This forum is provided for informational purposes and it not intended to be relied upon as a source of investment, tax or legal advice. The ideas expressed on this site are solely the opinions of the author(s) and do not necessarily represent the opinions of the 72tNET.com owners, or the sponsors or firms affiliated with the author(s). Any action that you take as a result of information, analysis, or advertisement on this site is ultimately your responsibility. Please read our Forum Rules.
BEFORE POSTING: Use this TEMPLATE when submitting a new post. Make sure you understand all terms used in the template and double check your answers before submitting your question. Carefully review the SEPP Planning Pointers and materials under the Tools and Resources menu (IRS Resources, Glossary, and Applicable Federal Rate table) before posting to make sure your question is clear and the answer you receive is accurate.
Subscribe to posts or edit your subscriptions by clicking on this link https://72tnet.com/community/subscriptions/ .
PLEASE NOTE: To avoid confusion, please do not add your question to someone else’s thread. If you have a question, please create your own post.
401(k) reinvested dividends do not break the no conrtibution rule?
This site is fantastic! I'm going through all the topics and posts and have a few newbie questions.
If I have fund in a 401k that gives me a 30K dividend each year and I auto-reinvest that dividend back into my same 401k (same fund), would it be true to state that this is not considered adding additional funds and would not break the rule of adding or removing money as part of a SEPP plan?
If I have two 401k funds that pay out a dividend and I reinvenst those into a third 401k fund, is that legal and won't break the no add or remove rule? Presume that I put all 3 401k funds in my SEPP universe. Would it be better to just have each fund reinvest in itself to avoid any possible confusion?
I am looking at the Fidelity and Vanguard websites and does anyone have experience with these two companies know if they require a form for doing a SEPP? or can I just say please give me X amount of money and they will notify the IRS of the distribution at year end and I can file the irs form 5329 to avoid the 10% extra tax? I was told both will withhold 20% of any distributed amount prior to 59 1/2 and there no way around this, anyone hear differently?
Found the answer to my first question via search 'Do Reinvested Dividends Bust a SEPP plan?' Short answer no.
You are correct to first question.
Technically, you can name which 401-K accounts are in your SEPP 401-K UNIVERSE of 401-K accounts. Similarly, you can name the IRA accounts that are in your SEPP IRA UNIVERSE. You cannot include 401-K accounts and IRA accounts co-mingled together in any SEPP UNIVERSE.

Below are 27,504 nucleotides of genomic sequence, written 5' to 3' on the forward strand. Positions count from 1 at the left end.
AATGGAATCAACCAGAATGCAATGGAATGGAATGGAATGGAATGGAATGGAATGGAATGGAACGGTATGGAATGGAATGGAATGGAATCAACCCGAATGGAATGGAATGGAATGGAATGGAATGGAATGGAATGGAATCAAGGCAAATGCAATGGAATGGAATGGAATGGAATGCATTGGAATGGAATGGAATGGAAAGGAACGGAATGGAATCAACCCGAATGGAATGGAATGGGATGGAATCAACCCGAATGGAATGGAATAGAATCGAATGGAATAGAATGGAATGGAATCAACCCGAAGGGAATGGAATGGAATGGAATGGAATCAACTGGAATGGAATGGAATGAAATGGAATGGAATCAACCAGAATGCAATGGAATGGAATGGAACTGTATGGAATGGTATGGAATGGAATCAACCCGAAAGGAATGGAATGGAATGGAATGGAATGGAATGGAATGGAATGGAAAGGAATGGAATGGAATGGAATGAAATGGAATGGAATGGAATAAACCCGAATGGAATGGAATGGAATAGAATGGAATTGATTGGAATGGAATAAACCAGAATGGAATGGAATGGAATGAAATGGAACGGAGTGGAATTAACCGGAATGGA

Your third question has a terminology flaw. "Reinvesting" by definition means that each FUND within each account "reinvests" its own dividends in the same fund AUTOMATICALLY if you elected to do that. I think that what you are asking is if you can take the dividends in one 401-K account and invest it into a different 401-K account. I would never recommend that be done because each 401-K account is usually with a different fund family, or different broker, or with a different employer. Each of them would be reporting these as "CONTRIBUTIONS" or maybe as "ROLLOVERS" on form 5398 to the IRS each year. A new ruling a couple of years ago limited "rollovers" to 1 per 365 days, unless it was done electronically. I think that you would be asking for trouble, and possible IRS audit, and possibly expensive tax professional intervention, even if the IRS ultimately allowed it.
Why would you want to even consider taking the large dividends from one 401-K, and transferring it to a different 401-K ? Have you considered consolidating the 401-Ks at which firm would accept the other ? Are you trying to balance the amounts in a smaller one with the dividends received by the other one?
You can have 3 separate SEPP 401-K UNIVERSES.
You did not indicate your age, or when you plan to retire. If you plan to retire, or are laid off in the year that you will become 55 before 12/31, you should look into a special tax provision called NUA (Net Unrealized Appreciation of Company Stock). (See explanation elsewhere on this website.) You also did not indicate your expected tax bracket, marital status, and kids, which would be helpful for us to give you more informed responses.
Distributions from IRA accounts (including SEPP plans) do not require federal income tax withholdings, but if none is withheld, then quarterly estimates are required. On the other hand, 401-K plan distributions are required to withhold federal income taxes at 20%, unless it is an electronic direct trustee-to-trustee TRANSFER.
Finally, Fidelity and Vanguard, etc., do not require any paperwork from you to document that you are setting up a SEPP 72-T plan. As a matter of fact, there is no designation on the account(s0 that it is part of a SEPP 72-T plan. Similarly, and surprisingly, the IRS does not require (or want) any documentation when you set up a SEPP 72-T plan. But you better have it if you are ever audited !!!!!